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Deadpool & Warpath

Marvel Legends
by yo go re

When Hasbro ran their poll to see what three figures fans wanted as Marvel Legends, we actively discouraged people from voting for Deadpool. Why? Because it was a waste of a vote. There was never any way Hasbro wasn't going to make him, no matter who won. Better to use your vote to control who "Character #4" would be, than to vote like a monkey for the thing we already knew was coming.

Deadpool has never been much of a team player, which is why the X-Men are a perfect fit for him. They've got a bunch of different teams running around, so he can pick and choose. Most of them end up ditching their teams and going off on solo adventures every couple of weeks, too. Some of them even seem to have more than one adventure at a time! Warpath is the perfect guy to follow around - he's a moody loner with a talent for finding fights, which is exactly the sort of interaction at which Deadpool excels. Hopefully, Warpath won't mind a little company.

Deadpool was originally made into a Marvel Legend back in ML6, the single rarest series the toyline ever had. He remains one of the most valuable expensive figures in the line, because he never made it into any other ToyBiz lines and is, of course, a hugely popular character among the fandom. He's one of those rare figures that actually sells for more loose than his original retail cost, which should give you an idea of how scarce he is.

ML6 Deadpool was a repaint of Daredevil, so no surprise this version gets a reused body, as well. His isn't Daredevil, but that old standby, Bullseye. Yeah, again. Gotta admit, that's rather disappointing. We take Mattel to task all the time for reusing DCUC bodies, so we're not going to let Hasbro slide, either. We wait all this time for new 6" figures, and all they can give us is the same body we've seen over and over? Lame.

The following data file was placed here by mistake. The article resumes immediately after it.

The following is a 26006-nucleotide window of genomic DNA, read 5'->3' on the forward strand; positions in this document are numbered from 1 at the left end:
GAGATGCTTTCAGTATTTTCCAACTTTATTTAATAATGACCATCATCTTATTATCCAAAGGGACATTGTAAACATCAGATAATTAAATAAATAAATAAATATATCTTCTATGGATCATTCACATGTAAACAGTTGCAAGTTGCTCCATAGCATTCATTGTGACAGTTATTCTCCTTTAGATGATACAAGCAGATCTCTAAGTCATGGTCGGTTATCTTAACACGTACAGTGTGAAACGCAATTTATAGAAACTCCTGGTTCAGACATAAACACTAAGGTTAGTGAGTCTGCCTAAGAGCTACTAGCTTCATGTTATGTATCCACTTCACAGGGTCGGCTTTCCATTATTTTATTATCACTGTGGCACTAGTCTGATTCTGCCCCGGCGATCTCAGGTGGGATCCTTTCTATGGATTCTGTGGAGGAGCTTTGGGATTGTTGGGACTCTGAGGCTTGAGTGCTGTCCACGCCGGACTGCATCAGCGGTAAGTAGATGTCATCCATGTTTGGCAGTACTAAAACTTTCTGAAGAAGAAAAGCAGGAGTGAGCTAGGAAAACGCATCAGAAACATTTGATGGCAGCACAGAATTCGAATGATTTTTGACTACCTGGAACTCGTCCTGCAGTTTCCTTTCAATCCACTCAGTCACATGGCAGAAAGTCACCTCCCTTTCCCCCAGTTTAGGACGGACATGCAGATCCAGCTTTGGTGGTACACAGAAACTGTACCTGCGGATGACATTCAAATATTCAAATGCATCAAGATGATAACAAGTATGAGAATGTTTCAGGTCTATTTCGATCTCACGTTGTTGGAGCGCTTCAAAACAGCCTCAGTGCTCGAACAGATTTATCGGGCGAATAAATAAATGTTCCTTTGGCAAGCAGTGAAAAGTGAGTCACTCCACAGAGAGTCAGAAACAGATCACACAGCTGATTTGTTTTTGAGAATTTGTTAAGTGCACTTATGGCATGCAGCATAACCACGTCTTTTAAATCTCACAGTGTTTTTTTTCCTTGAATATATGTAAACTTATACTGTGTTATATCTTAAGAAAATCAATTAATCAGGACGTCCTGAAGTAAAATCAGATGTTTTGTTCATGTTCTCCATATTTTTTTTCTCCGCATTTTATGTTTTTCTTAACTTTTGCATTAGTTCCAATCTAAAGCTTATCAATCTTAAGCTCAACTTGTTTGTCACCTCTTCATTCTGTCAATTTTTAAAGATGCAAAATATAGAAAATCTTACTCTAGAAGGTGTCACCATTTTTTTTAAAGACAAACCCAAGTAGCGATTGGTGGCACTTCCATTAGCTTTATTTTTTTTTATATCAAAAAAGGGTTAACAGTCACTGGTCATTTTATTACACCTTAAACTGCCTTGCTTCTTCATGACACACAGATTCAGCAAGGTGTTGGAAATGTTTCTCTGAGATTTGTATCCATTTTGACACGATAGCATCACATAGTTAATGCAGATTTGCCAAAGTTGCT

That said, there's some solace to be taken. First of all, this is the Hasbro variant of the Bullseye body, which is the best "generic" body on the market today, at least in terms of articulation. With swivel/hinge joints at the ankles, hips, wrists, biceps and neck, double-hinges at the knees and elbows, swivels at the thighs, waist and biceps, and hinges for the torso and shoulders/pecs, this is the articulation scheme all other toys should aspire to. The Hasbro body also means the Hasbro groin, that stupidly oversized mold. At least Deadpool's belt covers the flaw. The hands, shins and forearms come from Union Jack, though you'd hardly know it.

Most of the body is reused, but he does get some new pieces, and they're all great. Obviously the feet are new, because they have some pretty distinctive straps. The head is very "McGuinnessy," with the square jawline and the little "nipple flap" on the back of the mask. However, it looks too big on this slender body: Ed McG always drew Wade big. Honestly, the old Deadpool head was a bit too small - the two would be perfect if you could swap them. Still, there's no denying how awesome the sculpt on that head is, with raised seams and small wrinkles in the cloth. Excellent, excellent work.

The figure isn't as loaded down with accessories as previous efforts, but he's close. We already mentioned the new belt, which is all big brown pouches with a Deadpool-face buckle, and has a silver harness going up the chest. There's a separate holster on his right thigh, held on merely by friction, and his choker is a separate piece, as well. Nick Fury's pistol and AR-M9F show up again, as do the Hand ninjas' swords. The rifle gets some cute Deadpool graffiti on the side, and the swords have purpose-designed scabbards that plug nicely into the harness. Hell of a set of accessories!

Warpath is one of those X-Characters who started out as a villain. His older brother John was Thunderbird, the guy who died on the new X-Men's second mission because he didn't really bring anything unique to the team. He was strong, but not as strong as Colossus, and he was a jerk, but not as much of a jerk as Wolverine, so they offed him. Anyway, James blamed Professor X for his brother's death and came seeking revenge, eventually joining Emma Frost's Hellions. He was a decent guy, but didn't actually join the good guys until Cable recruited him for the burgeoning X-Force.